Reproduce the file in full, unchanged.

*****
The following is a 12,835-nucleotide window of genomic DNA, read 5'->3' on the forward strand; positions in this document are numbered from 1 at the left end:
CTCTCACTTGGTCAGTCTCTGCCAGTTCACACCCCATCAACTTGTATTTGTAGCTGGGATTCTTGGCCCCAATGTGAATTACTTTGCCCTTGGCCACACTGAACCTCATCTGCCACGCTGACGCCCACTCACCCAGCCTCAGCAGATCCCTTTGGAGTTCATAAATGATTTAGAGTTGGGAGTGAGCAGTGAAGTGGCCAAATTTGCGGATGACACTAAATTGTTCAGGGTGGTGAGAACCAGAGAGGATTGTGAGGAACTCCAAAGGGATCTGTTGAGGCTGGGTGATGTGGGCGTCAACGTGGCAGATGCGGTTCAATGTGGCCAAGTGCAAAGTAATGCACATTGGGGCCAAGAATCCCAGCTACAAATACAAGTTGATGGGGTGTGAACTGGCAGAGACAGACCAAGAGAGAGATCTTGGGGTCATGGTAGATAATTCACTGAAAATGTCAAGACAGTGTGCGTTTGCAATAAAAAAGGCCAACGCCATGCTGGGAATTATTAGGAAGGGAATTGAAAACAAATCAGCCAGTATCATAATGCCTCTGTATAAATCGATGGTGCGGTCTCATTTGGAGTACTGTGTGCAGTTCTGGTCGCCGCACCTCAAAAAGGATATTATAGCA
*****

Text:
The following is a 12,835-nucleotide window of genomic DNA, read 5'->3' on the forward strand; positions in this document are numbered from 1 at the left end:
CTCTCACTTGGTCAGTCTCTGCCAGTTCACACCCCATCAACTTGTATTTGTAGCTGGGATTCTTGGCCCCAATGTGAATTACTTTGCCCTTGGCCACACTGAACCTCATCTGCCACGCTGACGCCCACTCACCCAGCCTCAGCAGATCCCTTTGGAGTTCATAAATGATTTAGAGTTGGGAGTGAGCAGTGAAGTGGCCAAATTTGCGGATGACACTAAATTGTTCAGGGTGGTGAGAACCAGAGAGGATTGTGAGGAACTCCAAAGGGATCTGTTGAGGCTGGGTGATGTGGGCGTCAACGTGGCAGATGCGGTTCAATGTGGCCAAGTGCAAAGTAATGCACATTGGGGCCAAGAATCCCAGCTACAAATACAAGTTGATGGGGTGTGAACTGGCAGAGACAGACCAAGAGAGAGATCTTGGGGTCATGGTAGATAATTCACTGAAAATGTCAAGACAGTGTGCGTTTGCAATAAAAAAGGCCAACGCCATGCTGGGAATTATTAGGAAGGGAATTGAAAACAAATCAGCCAGTATCATAATGCCTCTGTATAAATCGATGGTGCGGTCTCATTTGGAGTACTGTGTGCAGTTCTGGTCGCCGCACCTCAAAAAGGATATTATAGCA